Paper Towns
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Carolyn Shields

Soon to be a major motion picture!

I fell in love with John Green this past summer when I listened to The Fault in Our Stars as I drove back and forth from New Jersey (a 3.5 hour drive), crying behind the wheel at what I’ve dubbed, ‘The New Walk to Remember.’ I borrowed my old boyfriend’s signed copy just so I could properly cry when I read the last few pages in bed, alone in a state I didn’t want to be in. I promptly followed up with Green’s first novel, Looking for Alaska, and finished the summer with Paper Towns.

John Green gained popularity from his vlog, Brotherhood 2.0, one of the most popular online video projects in the world. After working for a few months as a chaplain in a children’s hospital, Green was inspired to write a novel on a teen undergoing a life threatening illness. Thus, arguably his most famous novel, The Fault in Our Stars was born, preceded by four other novels.  

However, Paper Towns is perhaps my favorite so far because there is a heavy dosage on the Present Moment & Seeing People as They Are, two themes that have been very consistent in my life as of late. Quentin Jacobsen, our average hero, lives a perfectly normal life and thoroughly enjoys the regularity of it. But one night an aged old crush, Margo, entices him to go out on an adventure.

And disappears the next day.

Quentin is determined to find her. He follows her absurd clues, and God help him, the major ones are in Walt Whitman’s ‘Song of Myself,’ a poem in which Whitman writes a thousand different grass analogies in the cockiest manner possible, and is every English major’s bane of existence.  

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I digress.

But Quentin overlooks one thing in his quest for Margo, and this is not a spoiler: he only sees Margo in relation to himself. And we all make this mistake at one point or another. We forget that people are not exclusively our own, but more so, our interactions vary concerning who is the recipient. Quentin’s Margo is different than the school’s Margo, or her parent’s Margo. Your overprotective father is someone’s employee, your mother’s old anxious first date, and your grandfather’s pestering son. Your father may murder a man who wounds your heart, but may only break a guy’s arm who has wounded your best friend’s.

But more than that, Green inertly writes about the dangers of putting someone on a pedestal and idealizing them. When that someone is knocked down and we see the man as he is, it shakes us up. When we entertain this illusion, we prevent them from being truly human in the sense that when they err, we become disillusioned. We may become, as Quentin does, angry with the idealized version of them we had in our head and angry at ourselves.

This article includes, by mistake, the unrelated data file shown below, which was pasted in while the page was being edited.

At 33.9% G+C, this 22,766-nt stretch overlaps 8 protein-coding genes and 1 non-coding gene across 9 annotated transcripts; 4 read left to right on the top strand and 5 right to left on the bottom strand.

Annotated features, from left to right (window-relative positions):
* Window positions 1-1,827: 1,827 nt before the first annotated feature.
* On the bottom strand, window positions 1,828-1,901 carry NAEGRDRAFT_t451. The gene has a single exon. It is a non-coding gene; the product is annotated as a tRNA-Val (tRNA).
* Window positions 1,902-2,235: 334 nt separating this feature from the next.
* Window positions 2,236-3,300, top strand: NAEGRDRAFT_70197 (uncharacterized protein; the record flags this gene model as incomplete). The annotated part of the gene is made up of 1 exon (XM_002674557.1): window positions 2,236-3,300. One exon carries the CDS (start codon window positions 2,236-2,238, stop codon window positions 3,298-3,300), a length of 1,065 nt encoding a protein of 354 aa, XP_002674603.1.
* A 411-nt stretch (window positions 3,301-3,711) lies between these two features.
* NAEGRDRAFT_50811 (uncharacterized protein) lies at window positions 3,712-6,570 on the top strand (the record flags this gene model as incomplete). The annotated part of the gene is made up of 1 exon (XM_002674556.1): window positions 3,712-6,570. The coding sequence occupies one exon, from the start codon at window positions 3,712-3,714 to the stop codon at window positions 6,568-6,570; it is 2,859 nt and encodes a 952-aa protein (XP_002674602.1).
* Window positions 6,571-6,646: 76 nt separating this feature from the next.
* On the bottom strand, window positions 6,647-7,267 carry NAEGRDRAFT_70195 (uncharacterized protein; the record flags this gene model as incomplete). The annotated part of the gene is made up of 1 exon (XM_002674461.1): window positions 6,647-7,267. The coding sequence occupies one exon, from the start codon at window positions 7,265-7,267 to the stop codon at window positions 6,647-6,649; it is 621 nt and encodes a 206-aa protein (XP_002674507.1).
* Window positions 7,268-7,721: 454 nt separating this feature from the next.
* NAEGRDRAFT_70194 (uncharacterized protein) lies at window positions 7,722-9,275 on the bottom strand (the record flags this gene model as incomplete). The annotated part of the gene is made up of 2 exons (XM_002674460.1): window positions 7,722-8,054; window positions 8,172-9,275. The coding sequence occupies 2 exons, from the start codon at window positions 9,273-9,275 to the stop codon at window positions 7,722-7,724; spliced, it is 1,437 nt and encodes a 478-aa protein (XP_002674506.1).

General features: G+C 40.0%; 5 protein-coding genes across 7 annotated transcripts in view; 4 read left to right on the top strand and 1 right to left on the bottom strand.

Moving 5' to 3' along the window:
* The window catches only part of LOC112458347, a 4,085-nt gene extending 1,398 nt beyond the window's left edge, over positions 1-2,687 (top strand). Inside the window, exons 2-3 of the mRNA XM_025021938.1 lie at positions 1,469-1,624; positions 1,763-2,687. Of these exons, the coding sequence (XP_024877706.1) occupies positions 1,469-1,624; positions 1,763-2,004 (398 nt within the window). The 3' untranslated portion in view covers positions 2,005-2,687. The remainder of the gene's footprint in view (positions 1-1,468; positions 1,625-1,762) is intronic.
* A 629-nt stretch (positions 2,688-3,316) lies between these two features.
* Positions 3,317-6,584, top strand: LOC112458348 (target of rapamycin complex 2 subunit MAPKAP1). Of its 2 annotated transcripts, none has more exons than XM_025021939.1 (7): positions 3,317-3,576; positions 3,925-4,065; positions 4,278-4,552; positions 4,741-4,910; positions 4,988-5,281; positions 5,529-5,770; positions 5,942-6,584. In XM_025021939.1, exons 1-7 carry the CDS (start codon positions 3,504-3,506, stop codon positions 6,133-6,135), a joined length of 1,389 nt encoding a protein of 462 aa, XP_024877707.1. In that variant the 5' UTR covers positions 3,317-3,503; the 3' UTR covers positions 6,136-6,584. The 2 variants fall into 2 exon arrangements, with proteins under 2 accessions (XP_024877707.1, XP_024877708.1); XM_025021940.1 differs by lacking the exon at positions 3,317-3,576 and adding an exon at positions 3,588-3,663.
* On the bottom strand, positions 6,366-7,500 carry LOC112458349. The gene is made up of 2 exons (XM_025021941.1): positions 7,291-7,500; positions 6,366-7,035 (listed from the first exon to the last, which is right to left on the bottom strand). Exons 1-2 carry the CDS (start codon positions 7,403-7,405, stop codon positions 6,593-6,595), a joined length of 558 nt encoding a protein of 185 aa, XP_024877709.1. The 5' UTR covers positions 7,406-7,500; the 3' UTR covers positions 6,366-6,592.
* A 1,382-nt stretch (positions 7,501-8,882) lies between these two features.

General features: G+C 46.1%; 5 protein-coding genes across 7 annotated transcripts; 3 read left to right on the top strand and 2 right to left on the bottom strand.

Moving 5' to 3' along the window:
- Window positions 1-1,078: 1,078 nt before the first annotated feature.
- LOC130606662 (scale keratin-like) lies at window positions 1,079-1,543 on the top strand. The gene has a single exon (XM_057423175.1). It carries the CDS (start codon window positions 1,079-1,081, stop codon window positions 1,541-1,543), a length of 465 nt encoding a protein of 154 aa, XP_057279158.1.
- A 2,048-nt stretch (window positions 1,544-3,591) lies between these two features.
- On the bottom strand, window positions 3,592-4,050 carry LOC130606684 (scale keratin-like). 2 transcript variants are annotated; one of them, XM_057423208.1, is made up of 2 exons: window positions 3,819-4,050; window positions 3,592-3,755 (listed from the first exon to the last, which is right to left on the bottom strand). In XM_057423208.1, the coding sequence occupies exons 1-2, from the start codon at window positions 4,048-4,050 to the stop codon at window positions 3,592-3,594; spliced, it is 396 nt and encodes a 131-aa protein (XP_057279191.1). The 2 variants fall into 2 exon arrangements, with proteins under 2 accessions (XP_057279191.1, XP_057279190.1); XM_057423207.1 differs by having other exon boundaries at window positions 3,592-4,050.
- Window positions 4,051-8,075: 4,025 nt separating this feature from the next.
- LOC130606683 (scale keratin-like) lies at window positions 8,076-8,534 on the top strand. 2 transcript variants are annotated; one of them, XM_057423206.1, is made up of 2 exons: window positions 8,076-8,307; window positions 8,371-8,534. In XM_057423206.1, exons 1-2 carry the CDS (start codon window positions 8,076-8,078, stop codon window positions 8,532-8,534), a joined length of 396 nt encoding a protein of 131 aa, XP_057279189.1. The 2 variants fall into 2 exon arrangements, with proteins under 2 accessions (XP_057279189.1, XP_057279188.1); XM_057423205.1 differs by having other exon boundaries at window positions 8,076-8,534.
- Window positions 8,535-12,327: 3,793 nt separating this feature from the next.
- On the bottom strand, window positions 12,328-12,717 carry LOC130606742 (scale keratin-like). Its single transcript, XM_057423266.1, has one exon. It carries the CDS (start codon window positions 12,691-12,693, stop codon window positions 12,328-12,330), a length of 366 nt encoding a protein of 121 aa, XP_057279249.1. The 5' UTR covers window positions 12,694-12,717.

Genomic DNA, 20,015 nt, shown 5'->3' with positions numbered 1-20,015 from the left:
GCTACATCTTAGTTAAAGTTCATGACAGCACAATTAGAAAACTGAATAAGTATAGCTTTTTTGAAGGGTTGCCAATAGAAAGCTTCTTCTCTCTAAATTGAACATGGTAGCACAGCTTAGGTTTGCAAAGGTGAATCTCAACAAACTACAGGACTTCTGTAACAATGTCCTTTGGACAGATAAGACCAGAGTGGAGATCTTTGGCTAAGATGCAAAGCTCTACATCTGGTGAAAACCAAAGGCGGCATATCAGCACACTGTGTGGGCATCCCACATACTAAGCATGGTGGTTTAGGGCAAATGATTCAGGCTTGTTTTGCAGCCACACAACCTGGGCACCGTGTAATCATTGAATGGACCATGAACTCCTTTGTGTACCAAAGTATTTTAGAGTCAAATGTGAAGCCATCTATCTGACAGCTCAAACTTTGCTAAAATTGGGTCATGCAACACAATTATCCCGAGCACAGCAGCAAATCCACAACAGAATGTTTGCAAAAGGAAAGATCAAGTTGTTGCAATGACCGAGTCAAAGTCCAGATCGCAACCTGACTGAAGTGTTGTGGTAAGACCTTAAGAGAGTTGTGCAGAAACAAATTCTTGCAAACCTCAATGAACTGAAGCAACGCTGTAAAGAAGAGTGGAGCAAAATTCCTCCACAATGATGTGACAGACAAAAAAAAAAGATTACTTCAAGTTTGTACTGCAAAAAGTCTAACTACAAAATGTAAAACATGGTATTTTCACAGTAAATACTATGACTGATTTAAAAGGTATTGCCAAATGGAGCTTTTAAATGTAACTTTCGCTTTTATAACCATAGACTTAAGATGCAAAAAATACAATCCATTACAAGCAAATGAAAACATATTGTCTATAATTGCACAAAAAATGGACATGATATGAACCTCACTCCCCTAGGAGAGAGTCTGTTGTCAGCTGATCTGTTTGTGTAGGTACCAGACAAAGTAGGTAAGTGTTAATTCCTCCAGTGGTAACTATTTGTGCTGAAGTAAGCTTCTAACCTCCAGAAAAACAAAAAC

Who is the real Margo? And, I believe Green wants us to ask, who is our own Margo?

Another theme Green explores in Paper Towns is the Present Moment. There is an obvious undercurrent rolling in this novel about accepting where we are now. It’s the final days of high school for Quentin, but all he can think about is finding Margo and a possible future with her—if she still has a future and is not only a past.

Margo says early on in the novel, “Did you know that for pretty much the entire history of the human species, the average life span was less than thirty years? You could count on ten years or so of real adulthood, right? There was no planning for retirement. There was no planning for a career. There was no planning. No time for planning. No time for a future. But then the life spans started getting longer, and people started having more and more future, and so they spent more time thinking about it. About the future. And now life has become the future. Every moment of your life is lived for the future—you go to high school so you can go to college so you can get a good job so you can get a nice house so you can afford to send your kids to college so they can get a good job so they can get a nice house so they can afford to send their kids to college.”

This is John Green at his best, stirring a cheerleading squad within us, silently rooting for his character to “Preach it,” and then abruptly cuts them off, leaving us with a rousing inquisitiveness and an unsatisfactory jaw drop. Green introduces these philosophies, but he wants us to develop them ourselves. He writes to evoke our curiosity at some of the biggest questions in life, drawing us in with his quirky plot lines which always parallels with a deeper meaning.

He wants us to ask why.